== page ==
Data from breast cancer patients also suggest that mind-body-based complementary therapies (e.g., mindfulness, meditation, yoga, Tai Chi, Qigong, guided imagery, and affirmations) may influence the immune profile of patients.13 Breast cancer survivors who undertook Iyengar yoga sessions for 8 and 12 weeks showed reduced morning and evening cortisol levels along with improved fatigue and emotional well-being.14 In another study, breast cancer patients who received Tai Chi Chuan training showed significant improvements in bone health, immune function, and quality of life.15
The National Institutes of Health estimates that 25 to 50 million Americans suffer from autoimmune diseases, and the prevalence is rising.5 While it is clear that environmental factors have important parts to play in the underlying etiology of these diseases, whether or not there is a causal link to stress is yet to be fully illuminated. However, as interest and research grows, more and more evidence suggests that when done in tandem, modifying unhealthy coping habits and integrating mind-body interventions into a patient’s daily life may help to alter the course of stress, and thus, immune dysfunction.
- Thornton LM, Andersen BL. Psychoneuroimmunology examined: the role of subjective stress. Cellscience. 2006;2(4):66-91.
- Schakel L, Veldhuijzen DS, Crompvoets PI, et al. Effectiveness of stress-reducing interventions on the response to challenges to the immune system: a meta-analytic review. Psychother Psychosom. 2019;88(5):274-286. doi:10.1159/000501645
- Segerstrom SC, Miller GE. Psychological stress and the human immune system: a meta-analytic study of 30 years of inquiry. Psychol Bull. 2004;130(4):601-630. doi:10.1037/0033-2909.130.4.601
- Carlsson E, Frostell A, Ludvigsson J, Faresjö M. Psychological stress in children may alter the immune response. J Immunol. 2014;192(5):2071-2081. doi:10.4049/jimmunol.1301713
- National Institute of Environmental Health Sciences. Autoimmune disease fact sheet. National Institutes of Health. Published November 2012. Accessed October 1, 2019. https://www.niehs.nih.gov/health/materials/autoimmune_diseases_508.pdf
- Global Organization for Stress. Stress facts. Accessed October 1, 2019. http://www.gostress.com/stress-facts/
- Song H, Fang F, Tomasson G, et al. Association of stress-related disorders with subsequent autoimmune disease. JAMA. 2018;319(23):2388-2400. doi:10.1001/jama.2018.7028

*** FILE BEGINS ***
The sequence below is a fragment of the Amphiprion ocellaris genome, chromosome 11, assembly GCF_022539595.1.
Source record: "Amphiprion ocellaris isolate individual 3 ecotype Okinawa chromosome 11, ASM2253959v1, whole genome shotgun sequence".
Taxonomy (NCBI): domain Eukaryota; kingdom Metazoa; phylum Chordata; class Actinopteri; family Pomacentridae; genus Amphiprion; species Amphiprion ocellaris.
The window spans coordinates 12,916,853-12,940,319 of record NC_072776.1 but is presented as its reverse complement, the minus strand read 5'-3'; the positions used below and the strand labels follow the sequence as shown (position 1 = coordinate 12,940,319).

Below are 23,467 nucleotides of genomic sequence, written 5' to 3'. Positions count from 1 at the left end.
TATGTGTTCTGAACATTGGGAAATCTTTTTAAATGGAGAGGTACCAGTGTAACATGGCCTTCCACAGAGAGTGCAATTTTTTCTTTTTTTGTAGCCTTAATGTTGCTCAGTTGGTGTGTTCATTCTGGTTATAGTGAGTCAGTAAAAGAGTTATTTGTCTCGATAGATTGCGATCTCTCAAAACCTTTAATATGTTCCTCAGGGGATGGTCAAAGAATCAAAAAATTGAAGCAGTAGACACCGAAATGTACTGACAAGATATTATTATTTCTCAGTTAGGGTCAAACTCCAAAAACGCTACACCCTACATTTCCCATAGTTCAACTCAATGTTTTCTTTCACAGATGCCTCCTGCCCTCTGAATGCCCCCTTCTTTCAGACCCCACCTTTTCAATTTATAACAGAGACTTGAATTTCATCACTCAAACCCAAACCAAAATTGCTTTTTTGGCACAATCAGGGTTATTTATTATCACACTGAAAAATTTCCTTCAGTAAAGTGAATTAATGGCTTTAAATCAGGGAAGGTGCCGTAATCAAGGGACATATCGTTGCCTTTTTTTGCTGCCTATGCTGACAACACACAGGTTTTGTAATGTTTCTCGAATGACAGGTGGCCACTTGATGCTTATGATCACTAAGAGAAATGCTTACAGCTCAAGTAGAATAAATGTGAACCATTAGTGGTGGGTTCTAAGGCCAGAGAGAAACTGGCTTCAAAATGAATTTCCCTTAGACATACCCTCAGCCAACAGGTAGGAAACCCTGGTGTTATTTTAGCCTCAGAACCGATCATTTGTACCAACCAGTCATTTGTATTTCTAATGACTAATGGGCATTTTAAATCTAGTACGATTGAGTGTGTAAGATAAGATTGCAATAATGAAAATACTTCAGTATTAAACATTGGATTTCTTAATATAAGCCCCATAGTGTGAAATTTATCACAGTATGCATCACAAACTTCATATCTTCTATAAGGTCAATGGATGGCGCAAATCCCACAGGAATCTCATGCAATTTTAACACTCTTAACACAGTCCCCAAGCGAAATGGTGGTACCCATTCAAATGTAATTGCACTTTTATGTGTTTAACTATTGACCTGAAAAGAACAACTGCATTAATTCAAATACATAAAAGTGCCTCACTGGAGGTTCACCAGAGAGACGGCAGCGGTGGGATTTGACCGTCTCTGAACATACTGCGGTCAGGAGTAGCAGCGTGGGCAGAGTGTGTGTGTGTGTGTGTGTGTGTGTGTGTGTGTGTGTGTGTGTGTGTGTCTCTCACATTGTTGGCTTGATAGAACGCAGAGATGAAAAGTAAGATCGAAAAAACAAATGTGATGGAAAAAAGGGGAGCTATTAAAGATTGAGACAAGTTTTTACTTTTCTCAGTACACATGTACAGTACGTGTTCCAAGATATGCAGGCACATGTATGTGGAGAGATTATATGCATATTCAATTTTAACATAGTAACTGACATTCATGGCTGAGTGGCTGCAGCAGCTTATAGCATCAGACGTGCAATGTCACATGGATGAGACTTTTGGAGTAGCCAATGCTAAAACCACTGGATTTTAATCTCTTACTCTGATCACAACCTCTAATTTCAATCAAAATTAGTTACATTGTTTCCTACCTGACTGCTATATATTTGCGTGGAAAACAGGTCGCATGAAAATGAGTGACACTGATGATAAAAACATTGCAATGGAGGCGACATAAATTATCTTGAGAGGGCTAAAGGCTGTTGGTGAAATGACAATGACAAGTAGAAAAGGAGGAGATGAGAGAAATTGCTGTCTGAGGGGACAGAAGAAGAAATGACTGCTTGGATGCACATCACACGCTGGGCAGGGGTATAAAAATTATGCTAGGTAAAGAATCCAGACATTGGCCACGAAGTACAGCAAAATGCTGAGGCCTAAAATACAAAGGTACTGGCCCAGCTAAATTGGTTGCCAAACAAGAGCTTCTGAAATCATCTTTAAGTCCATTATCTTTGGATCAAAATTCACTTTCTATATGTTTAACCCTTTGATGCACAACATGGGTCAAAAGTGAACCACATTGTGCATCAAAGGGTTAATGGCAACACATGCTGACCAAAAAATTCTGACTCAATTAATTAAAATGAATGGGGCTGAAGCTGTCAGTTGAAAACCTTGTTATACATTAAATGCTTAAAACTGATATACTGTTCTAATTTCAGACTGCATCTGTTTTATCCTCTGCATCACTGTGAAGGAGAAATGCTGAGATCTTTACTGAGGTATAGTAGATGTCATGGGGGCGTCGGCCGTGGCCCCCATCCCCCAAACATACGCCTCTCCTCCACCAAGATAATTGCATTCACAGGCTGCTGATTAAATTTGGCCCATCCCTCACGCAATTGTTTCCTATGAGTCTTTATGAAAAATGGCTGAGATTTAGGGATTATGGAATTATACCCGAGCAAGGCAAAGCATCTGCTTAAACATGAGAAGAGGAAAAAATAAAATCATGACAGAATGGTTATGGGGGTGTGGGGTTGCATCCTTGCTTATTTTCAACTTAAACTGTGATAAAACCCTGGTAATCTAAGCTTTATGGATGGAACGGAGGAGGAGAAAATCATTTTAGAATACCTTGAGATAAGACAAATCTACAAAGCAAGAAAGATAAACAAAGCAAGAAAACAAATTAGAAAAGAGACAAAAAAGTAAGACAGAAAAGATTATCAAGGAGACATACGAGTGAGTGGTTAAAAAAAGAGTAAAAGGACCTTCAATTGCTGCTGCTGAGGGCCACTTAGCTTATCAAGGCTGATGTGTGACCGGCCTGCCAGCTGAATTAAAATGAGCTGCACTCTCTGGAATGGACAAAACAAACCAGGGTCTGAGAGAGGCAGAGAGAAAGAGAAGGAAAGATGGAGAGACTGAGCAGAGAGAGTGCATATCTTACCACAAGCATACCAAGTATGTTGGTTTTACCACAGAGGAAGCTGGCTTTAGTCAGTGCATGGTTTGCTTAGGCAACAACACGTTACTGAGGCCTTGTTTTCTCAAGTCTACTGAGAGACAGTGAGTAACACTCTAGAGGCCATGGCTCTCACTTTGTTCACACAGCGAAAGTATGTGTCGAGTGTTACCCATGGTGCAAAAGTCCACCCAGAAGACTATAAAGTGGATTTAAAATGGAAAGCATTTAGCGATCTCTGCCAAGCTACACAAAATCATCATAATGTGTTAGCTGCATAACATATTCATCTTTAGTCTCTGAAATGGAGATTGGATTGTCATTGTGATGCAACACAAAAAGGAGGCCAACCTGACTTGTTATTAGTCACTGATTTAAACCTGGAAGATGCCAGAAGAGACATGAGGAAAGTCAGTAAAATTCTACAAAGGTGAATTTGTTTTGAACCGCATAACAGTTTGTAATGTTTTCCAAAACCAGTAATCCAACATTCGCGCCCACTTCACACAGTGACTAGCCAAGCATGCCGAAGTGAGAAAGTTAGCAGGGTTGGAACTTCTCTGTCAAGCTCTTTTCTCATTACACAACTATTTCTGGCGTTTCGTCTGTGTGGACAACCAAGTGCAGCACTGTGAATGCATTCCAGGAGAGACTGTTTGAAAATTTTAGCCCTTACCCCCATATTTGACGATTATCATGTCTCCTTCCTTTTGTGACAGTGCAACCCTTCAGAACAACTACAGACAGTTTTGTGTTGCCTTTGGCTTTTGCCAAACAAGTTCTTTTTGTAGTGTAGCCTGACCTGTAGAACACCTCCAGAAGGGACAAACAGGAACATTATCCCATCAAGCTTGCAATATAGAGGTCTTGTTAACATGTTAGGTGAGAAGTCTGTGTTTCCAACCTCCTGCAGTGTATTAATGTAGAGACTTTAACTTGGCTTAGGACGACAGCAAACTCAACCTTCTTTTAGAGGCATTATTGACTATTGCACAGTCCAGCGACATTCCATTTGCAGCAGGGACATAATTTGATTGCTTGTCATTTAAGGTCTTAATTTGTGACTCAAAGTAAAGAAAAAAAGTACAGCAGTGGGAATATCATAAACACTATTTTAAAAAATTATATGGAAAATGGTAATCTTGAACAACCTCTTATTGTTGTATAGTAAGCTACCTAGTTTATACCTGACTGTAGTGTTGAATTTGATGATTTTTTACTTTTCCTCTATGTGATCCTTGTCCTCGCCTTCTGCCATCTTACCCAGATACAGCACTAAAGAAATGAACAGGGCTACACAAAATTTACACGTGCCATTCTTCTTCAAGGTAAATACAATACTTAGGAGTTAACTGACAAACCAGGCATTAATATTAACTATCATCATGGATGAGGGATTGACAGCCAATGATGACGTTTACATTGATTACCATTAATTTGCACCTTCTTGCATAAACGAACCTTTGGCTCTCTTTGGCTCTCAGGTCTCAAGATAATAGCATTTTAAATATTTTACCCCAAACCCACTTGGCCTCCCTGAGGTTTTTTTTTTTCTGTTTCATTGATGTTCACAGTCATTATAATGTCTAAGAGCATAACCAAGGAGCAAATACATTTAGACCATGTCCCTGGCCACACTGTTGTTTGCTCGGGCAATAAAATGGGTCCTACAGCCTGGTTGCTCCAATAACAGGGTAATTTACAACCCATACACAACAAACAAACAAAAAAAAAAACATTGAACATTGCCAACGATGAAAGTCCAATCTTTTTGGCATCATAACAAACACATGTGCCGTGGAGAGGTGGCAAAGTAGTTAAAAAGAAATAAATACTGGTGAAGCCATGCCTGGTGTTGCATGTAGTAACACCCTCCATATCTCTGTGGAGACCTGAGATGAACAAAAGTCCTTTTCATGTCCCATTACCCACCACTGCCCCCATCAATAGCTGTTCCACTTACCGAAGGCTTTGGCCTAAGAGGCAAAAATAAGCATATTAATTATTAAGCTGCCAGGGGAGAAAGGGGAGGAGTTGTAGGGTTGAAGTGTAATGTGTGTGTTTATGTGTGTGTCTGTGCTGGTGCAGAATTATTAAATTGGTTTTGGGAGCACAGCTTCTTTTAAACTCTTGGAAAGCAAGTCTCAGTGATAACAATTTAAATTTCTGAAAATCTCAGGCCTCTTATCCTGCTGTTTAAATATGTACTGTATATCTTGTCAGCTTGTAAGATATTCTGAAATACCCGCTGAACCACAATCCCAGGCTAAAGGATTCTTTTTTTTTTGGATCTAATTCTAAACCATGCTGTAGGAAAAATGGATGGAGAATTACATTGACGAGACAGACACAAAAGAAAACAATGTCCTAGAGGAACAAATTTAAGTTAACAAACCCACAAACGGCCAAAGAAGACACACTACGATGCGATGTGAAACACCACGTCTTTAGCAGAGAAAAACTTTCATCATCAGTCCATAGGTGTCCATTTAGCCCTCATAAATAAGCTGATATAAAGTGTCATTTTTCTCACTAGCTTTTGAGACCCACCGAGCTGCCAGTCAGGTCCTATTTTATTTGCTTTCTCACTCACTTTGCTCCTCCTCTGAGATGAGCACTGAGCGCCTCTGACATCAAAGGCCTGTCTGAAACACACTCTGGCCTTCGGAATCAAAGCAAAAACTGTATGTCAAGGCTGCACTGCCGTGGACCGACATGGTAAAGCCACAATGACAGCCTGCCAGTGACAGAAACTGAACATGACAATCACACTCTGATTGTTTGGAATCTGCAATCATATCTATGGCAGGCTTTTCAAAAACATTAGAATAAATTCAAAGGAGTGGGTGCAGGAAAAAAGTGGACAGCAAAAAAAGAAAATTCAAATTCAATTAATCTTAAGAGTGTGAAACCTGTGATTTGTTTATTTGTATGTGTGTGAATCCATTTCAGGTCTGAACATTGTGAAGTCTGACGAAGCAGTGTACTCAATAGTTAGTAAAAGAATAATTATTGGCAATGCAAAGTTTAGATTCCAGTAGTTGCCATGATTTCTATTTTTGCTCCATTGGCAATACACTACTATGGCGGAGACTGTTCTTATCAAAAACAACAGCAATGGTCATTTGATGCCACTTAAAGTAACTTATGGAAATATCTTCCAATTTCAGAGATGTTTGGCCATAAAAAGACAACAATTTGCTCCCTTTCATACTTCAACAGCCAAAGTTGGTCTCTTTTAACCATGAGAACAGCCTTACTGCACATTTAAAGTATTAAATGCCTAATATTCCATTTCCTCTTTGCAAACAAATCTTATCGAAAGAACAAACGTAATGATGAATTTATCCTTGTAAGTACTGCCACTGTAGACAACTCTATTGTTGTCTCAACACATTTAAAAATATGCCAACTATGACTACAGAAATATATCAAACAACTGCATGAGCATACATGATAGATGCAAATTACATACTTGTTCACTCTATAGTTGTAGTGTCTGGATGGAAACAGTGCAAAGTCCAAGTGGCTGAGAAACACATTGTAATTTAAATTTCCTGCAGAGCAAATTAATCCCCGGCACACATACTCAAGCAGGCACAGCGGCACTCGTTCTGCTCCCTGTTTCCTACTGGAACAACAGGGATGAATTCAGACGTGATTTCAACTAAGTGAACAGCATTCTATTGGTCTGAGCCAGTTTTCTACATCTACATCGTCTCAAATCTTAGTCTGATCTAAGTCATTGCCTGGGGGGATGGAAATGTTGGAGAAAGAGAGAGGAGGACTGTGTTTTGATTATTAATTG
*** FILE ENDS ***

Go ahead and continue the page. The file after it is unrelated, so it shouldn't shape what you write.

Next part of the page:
- Kalimo R, Tenkanen L, Härmä M, Poppius E, Heinsalmi P. Job stress and sleep disorders: findings from the Helsinki Heart Study. Stress Med. 2000;16(2):65-75. doi:10.1002/(SICI)1099-1700(200003)16:2<65::AID-SMI834>3.0.CO;2-8
- Armeli S, Todd M, Mohr C. A daily process approach to individual differences in stress-related alcohol use. J Pers. 2005;73(6):1657-1686. doi:10.1111/j.0022-3506.2005.00362.x
- Kouvonen A, Kivimäki M, Virtanen M, Pentti J, Vahtera J. Work stress, smoking status, and smoking intensity: an observational study of 46,190 employees. J Epidemiol Community Health. 2005;59(1):63-69. doi:10.1136/jech.2004.019752
- Witek Janusek L, Tell D, Mathews HL. Mindfulness based stress reduction provides psychological benefit and restores immune function of women newly diagnosed with breast cancer: a randomized trial with active control. Brain Behav Immun. 2019;80:358-373. doi:10.1016/j.bbi.2019.04.012
- Abrahão CA, Bomfim E, Lopes-Júnior LC, Pereira-da-Silva G. Complementary therapies as a strategy to reduce stress and stimulate immunity of women with breast cancer. J Evid Based Integr Med. 2019;24: 2515690X19834169. doi:10.1177/2515690X19834169
- Banasik J, Williams H, Haberman M, Blank SE, Bendel R. Effect of Iyengar yoga practice on fatigue and diurnal salivary cortisol concentration in breast cancer survivors. J Am Acad Nurse Pract. 2011;23:135-142. doi:10.1111/j.1745-7599.2010.00573.x
- Janelsins MC, Davis PG, Wideman L, et al. Effects of Tai Chi Chuan on insulin and cytokine levels in a randomized controlled pilot study on breast cancer survivors. Clin Breast Cancer. 2011;11(3):161-170. doi:10.1016/j.clbc.2011.03.013
“Whole Health is an approach to health care that both empowers and equips patients to really take charge of their health and well-being. For what purpose? [For patients] to live their life to the fullest. What does that look like? The person is at the center—their mission, their aspiration, their purpose—is at the very center of this model… It addresses areas of self-care together with clinical care.” – Tracy Gaudet, MDRead More